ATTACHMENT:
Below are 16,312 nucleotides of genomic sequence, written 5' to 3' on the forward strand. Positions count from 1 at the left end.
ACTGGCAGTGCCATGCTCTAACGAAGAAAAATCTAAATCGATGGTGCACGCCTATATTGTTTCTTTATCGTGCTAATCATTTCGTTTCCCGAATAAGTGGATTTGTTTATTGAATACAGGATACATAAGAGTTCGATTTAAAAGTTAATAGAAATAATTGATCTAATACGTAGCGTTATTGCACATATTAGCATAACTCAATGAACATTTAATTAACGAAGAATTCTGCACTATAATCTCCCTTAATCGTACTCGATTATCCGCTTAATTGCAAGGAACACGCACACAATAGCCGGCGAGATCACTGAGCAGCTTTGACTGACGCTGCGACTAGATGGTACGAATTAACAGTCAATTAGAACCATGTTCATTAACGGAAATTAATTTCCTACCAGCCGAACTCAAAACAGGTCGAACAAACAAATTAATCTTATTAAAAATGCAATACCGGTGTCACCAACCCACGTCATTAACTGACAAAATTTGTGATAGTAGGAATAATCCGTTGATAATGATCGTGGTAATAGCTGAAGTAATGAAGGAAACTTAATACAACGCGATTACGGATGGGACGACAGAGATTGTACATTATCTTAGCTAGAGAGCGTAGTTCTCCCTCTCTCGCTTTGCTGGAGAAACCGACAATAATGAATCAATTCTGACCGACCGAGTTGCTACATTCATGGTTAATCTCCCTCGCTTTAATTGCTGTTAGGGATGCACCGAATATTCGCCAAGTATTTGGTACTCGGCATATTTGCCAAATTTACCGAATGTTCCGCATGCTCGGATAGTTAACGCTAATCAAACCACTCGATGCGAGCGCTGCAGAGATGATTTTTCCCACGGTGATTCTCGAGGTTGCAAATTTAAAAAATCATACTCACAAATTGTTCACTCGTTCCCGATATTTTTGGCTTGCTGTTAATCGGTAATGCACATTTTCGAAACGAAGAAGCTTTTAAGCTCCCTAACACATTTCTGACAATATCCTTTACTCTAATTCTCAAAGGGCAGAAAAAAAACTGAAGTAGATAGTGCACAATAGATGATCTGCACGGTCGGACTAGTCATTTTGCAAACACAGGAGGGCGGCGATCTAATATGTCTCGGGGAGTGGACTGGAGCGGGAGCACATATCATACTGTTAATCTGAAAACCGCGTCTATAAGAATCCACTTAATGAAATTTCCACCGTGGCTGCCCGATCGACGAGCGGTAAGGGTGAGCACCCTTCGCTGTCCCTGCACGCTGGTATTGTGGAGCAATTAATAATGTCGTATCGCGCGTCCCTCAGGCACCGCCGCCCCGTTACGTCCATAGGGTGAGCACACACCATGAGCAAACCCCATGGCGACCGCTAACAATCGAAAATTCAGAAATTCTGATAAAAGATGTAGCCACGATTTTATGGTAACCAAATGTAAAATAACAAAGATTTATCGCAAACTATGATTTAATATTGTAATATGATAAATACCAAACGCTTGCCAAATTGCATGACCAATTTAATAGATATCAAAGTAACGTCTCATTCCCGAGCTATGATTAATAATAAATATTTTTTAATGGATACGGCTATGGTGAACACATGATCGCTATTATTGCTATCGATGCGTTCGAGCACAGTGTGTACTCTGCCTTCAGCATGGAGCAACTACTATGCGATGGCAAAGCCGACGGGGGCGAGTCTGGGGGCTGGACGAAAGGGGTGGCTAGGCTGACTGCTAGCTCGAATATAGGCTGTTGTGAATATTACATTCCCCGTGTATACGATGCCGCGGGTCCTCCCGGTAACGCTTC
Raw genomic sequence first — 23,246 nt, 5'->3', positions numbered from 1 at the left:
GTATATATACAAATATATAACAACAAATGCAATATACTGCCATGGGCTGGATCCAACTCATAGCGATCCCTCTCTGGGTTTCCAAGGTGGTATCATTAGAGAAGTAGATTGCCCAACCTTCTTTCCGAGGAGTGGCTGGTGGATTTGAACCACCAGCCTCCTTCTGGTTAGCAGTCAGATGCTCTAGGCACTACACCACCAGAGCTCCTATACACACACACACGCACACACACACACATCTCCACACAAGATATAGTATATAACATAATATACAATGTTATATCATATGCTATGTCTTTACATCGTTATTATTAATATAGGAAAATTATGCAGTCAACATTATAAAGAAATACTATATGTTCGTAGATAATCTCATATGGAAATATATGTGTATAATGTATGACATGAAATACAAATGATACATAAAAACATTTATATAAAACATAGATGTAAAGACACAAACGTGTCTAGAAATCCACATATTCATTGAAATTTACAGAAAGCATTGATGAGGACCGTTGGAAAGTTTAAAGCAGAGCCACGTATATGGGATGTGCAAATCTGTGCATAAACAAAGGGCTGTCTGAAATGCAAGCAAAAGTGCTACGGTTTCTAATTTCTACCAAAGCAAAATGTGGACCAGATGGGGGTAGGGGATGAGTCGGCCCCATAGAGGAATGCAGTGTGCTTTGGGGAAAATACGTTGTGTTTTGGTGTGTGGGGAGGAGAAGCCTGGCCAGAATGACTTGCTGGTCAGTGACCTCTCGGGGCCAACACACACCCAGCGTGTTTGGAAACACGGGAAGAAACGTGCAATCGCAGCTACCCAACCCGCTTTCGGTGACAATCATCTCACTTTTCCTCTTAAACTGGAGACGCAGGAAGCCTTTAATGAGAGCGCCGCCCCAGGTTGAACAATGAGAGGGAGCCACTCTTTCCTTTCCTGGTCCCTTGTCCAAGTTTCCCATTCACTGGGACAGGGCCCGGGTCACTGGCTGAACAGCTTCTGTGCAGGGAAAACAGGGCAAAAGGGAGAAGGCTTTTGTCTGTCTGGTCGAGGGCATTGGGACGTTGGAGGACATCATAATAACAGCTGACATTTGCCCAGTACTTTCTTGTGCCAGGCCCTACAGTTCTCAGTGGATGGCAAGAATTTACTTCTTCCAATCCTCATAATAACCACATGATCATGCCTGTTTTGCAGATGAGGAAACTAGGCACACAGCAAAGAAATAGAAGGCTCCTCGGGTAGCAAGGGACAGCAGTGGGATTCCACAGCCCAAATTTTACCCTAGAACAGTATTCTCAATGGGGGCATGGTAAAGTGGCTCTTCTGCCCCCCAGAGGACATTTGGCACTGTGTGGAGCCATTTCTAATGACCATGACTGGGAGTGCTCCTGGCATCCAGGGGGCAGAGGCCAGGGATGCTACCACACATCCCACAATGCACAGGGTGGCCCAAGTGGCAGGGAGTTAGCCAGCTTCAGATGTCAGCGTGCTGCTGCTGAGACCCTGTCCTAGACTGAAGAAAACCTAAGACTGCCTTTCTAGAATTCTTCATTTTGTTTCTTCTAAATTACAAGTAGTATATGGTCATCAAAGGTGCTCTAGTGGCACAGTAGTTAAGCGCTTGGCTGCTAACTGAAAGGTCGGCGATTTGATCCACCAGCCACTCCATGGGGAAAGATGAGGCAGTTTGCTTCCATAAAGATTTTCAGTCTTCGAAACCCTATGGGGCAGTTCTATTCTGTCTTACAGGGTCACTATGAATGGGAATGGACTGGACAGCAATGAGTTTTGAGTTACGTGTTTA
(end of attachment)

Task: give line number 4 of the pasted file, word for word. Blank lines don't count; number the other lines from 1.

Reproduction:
GTATATATACAAATATATAACAACAAATGCAATATACTGCCATGGGCTGGATCCAACTCATAGCGATCCCTCTCTGGGTTTCCAAGGTGGTATCATTAGAGAAGTAGATTGCCCAACCTTCTTTCCGAGGAGTGGCTGGTGGATTTGAACCACCAGCCTCCTTCTGGTTAGCAGTCAGATGCTCTAGGCACTACACCACCAGAGCTCCTATACACACACACACGCACACACACACACATCTCCACACAAGATATAGTATATAACATAATATACAATGTTATATCATATGCTATGTCTTTACATCGTTATTATTAATATAGGAAAATTATGCAGTCAACATTATAAAGAAATACTATATGTTCGTAGATAATCTCATATGGAAATATATGTGTATAATGTATGACATGAAATACAAATGATACATAAAAACATTTATATAAAACATAGATGTAAAGACACAAACGTGTCTAGAAATCCACATATTCATTGAAATTTACAGAAAGCATTGATGAGGACCGTTGGAAAGTTTAAAGCAGAGCCACGTATATGGGATGTGCAAATCTGTGCATAAACAAAGGGCTGTCTGAAATGCAAGCAAAAGTGCTACGGTTTCTAATTTCTACCAAAGCAAAATGTGGACCAGATGGGGGTAGGGGATGAGTCGGCCCCATAGAGGAATGCAGTGTGCTTTGGGGAAAATACGTTGTGTTTTGGTGTGTGGGGAGGAGAAGCCTGGCCAGAATGACTTGCTGGTCAGTGACCTCTCGGGGCCAACACACACCCAGCGTGTTTGGAAACACGGGAAGAAACGTGCAATCGCAGCTACCCAACCCGCTTTCGGTGACAATCATCTCACTTTTCCTCTTAAACTGGAGACGCAGGAAGCCTTTAATGAGAGCGCCGCCCCAGGTTGAACAATGAGAGGGAGCCACTCTTTCCTTTCCTGGTCCCTTGTCCAAGTTTCCCATTCACTGGGACAGGGCCCGGGTCACTGGCTGAACAGCTTCTGTGCAGGGAAAACAGGGCAAAAGGGAGAAGGCTTTTGTCTGTCTGGTCGAGGGCATTGGGACGTTGGAGGACATCATAATAACAGCTGACATTTGCCCAGTACTTTCTTGTGCCAGGCCCTACAGTTCTCAGTGGATGGCAAGAATTTACTTCTTCCAATCCTCATAATAACCACATGATCATGCCTGTTTTGCAGATGAGGAAACTAGGCACACAGCAAAGAAATAGAAGGCTCCTCGGGTAGCAAGGGACAGCAGTGGGATTCCACAGCCCAAATTTTACCCTAGAACAGTATTCTCAATGGGGGCATGGTAAAGTGGCTCTTCTGCCCCCCAGAGGACATTTGGCACTGTGTGGAGCCATTTCTAATGACCATGACTGGGAGTGCTCCTGGCATCCAGGGGGCAGAGGCCAGGGATGCTACCACACATCCCACAATGCACAGGGTGGCCCAAGTGGCAGGGAGTTAGCCAGCTTCAGATGTCAGCGTGCTGCTGCTGAGACCCTGTCCTAGACTGAAGAAAACCTAAGACTGCCTTTCTAGAATTCTTCATTTTGTTTCTTCTAAATTACAAGTAGTATATGGTCATCAAAGGTGCTCTAGTGGCACAGTAGTTAAGCGCTTGGCTGCTAACTGAAAGGTCGGCGATTTGATCCACCAGCCACTCCATGGGGAAAGATGAGGCAGTTTGCTTCCATAAAGATTTTCAGTCTTCGAAACCCTATGGGGCAGTTCTATTCTGTCTTACAGGGTCACTATGAATGGGAATGGACTGGACAGCAATGAGTTTTGAGTTACGTGTTTA